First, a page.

Something a bit different was in order today. I wanted to have a break from painting Space Marines and Games Workshop miniatures, so broke out some of the board game ones that have been hanging around the house for ages. Shadows of Brimstone, for those that don’t know is an adventure game. The best way I can describe it is Wild West, Cthulu Warhammer Quest. It has a variety of expansions, and I have been painting some from the Space Ship one, as well as finishing off some others as well. Here they are:
I have used a range of different techniques to paint these miniatures. Including contrast paint over silver, speed painting and using tape to create lines on bases. I have a few more to finish as well, and I will likely work on these over the weekend. Although the quality of the miniature is not the same as Games Workshop, I have really enjoyed the change!
I wanted to build on what I learned using speed painting, mentioned in the previous post. When I was teaching, we always claimed that a person truly understood what they had learned when they were able to apply something in a different context. So I took the same colour palette and techniques and turned them onto the Unmade Warband I had yet to paint for Warcry.
I admit that I had already airbrushed the pale skintone onto them and washed it purple, but aside from that, they were painted with the same method Midwinter Miniatures used in their videos. Here are the results:
The only changes I have made are the bases, I wanted to use some more cracle red and red sand to make the drab looking miniatures stand out a bit, and the red helmets. Contrast paint over silver looks fantastic I think and so I used Flesh Tearers Red to emphasise their helmets.
All in all, I do like the speed painting technique for models that have a lot of fabric. I am not sure how good it would look on a miniature with a lot of flat surfaces, but I shall try one in the future! These took less than 6 hours to do, which is a lot quicker than I would have done them using my usual method!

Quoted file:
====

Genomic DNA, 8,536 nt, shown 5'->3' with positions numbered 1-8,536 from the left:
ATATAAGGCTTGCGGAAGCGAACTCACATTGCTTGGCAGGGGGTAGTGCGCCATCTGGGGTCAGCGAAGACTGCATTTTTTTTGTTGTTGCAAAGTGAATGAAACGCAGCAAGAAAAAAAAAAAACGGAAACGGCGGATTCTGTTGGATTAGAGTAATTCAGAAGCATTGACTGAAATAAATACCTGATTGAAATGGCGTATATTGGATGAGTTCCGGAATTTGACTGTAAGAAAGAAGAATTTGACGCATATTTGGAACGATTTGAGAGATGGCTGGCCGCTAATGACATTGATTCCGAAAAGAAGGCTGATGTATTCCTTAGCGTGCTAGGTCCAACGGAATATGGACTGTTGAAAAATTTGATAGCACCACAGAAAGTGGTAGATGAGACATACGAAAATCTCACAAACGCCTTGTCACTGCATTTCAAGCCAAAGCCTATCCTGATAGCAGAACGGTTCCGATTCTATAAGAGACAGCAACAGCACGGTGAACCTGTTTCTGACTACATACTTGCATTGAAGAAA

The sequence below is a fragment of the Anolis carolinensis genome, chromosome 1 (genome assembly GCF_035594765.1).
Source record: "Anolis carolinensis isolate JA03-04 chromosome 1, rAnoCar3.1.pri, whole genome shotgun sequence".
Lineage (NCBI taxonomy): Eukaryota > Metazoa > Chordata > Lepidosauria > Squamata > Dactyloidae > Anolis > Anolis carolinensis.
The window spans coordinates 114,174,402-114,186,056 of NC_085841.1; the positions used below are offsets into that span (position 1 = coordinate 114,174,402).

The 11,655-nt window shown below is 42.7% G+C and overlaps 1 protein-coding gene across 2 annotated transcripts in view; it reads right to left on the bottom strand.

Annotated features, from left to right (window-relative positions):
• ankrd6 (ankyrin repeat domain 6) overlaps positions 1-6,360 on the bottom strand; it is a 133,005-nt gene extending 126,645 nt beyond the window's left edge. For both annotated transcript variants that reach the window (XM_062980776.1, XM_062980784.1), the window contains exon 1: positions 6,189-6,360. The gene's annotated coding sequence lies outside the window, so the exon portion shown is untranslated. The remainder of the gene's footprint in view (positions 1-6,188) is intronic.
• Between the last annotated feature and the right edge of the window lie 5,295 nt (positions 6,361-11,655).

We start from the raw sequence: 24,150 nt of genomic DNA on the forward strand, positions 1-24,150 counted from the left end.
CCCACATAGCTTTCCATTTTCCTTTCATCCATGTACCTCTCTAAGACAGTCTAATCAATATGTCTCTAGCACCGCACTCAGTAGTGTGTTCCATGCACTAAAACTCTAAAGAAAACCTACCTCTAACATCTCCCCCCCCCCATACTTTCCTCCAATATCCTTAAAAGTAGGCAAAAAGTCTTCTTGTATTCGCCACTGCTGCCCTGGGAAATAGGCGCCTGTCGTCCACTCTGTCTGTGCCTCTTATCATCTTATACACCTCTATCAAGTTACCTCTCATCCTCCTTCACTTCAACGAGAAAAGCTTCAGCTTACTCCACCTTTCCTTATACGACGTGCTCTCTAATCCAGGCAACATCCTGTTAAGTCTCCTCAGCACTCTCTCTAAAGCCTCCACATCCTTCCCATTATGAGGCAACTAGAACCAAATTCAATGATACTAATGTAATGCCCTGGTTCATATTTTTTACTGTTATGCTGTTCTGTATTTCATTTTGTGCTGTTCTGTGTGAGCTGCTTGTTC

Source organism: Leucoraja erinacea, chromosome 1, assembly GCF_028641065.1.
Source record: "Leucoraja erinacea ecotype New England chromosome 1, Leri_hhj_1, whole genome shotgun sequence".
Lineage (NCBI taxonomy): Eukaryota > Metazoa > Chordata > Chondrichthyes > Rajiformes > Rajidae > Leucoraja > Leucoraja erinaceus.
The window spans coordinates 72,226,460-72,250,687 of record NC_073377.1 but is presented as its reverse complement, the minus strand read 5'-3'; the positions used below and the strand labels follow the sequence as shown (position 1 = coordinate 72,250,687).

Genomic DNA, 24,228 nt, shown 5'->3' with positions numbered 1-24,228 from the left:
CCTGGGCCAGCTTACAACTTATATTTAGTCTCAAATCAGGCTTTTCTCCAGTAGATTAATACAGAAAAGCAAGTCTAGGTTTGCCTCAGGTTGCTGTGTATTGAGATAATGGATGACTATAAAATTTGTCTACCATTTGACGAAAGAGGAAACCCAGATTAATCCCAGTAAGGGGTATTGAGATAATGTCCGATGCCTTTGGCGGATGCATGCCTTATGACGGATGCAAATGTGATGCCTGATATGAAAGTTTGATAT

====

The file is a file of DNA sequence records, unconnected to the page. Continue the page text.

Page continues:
There are a couple of things I have been up to lately that I want to enthuse about. The first being my adventures in trying to make things with green stuff. I have learned that I am not very good at it, and it is harder that it looks. I have made a feathery chest on a Tzeentch bird, and I have also padded out an augmetic leg.
I learned that mixing greenstuff is better than the liquid stuff, and that water is good to stop it being too sticky. I’m pleased with the results so far and can only keep trying to practice.
I have also started working on an Ahriman diorama idea I have had floating about on my mind for ages. An excuse to patient galaxy stuff and try out water effects:
I will explain more in a different post but wanted to share my work so far! I love painting galaxys!
I was sneaky and got two done on one miniature. They were finish a character and use a technique you haven’t used much before. So I finished of the Hook Elf for my army of Swamp Elves and tried a bit of object source lighting on him, something I have not done a great deal of before. Here he is: